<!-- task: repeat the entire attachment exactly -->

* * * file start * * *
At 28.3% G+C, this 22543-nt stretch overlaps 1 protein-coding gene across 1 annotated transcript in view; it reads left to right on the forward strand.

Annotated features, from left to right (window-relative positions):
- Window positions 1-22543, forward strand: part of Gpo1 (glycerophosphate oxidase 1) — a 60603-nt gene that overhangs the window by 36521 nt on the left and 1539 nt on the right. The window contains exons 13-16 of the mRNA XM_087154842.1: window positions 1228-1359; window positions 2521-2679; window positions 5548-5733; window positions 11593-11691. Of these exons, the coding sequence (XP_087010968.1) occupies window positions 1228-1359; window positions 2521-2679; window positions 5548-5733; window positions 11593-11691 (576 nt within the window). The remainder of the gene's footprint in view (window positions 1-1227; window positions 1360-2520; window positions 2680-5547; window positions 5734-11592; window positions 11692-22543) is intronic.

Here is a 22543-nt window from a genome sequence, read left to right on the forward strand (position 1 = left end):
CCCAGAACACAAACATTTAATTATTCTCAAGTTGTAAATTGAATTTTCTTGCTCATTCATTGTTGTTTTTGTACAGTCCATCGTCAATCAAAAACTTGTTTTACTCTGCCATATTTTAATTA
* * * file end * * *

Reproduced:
At 28.3% G+C, this 22543-nt stretch overlaps 1 protein-coding gene across 1 annotated transcript in view; it reads left to right on the forward strand.

Annotated features, from left to right (window-relative positions):
- Window positions 1-22543, forward strand: part of Gpo1 (glycerophosphate oxidase 1) — a 60603-nt gene that overhangs the window by 36521 nt on the left and 1539 nt on the right. The window contains exons 13-16 of the mRNA XM_087154842.1: window positions 1228-1359; window positions 2521-2679; window positions 5548-5733; window positions 11593-11691. Of these exons, the coding sequence (XP_087010968.1) occupies window positions 1228-1359; window positions 2521-2679; window positions 5548-5733; window positions 11593-11691 (576 nt within the window). The remainder of the gene's footprint in view (window positions 1-1227; window positions 1360-2520; window positions 2680-5547; window positions 5734-11592; window positions 11692-22543) is intronic.

Here is a 22543-nt window from a genome sequence, read left to right on the forward strand (position 1 = left end):
CCCAGAACACAAACATTTAATTATTCTCAAGTTGTAAATTGAATTTTCTTGCTCATTCATTGTTGTTTTTGTACAGTCCATCGTCAATCAAAAACTTGTTTTACTCTGCCATATTTTAATTA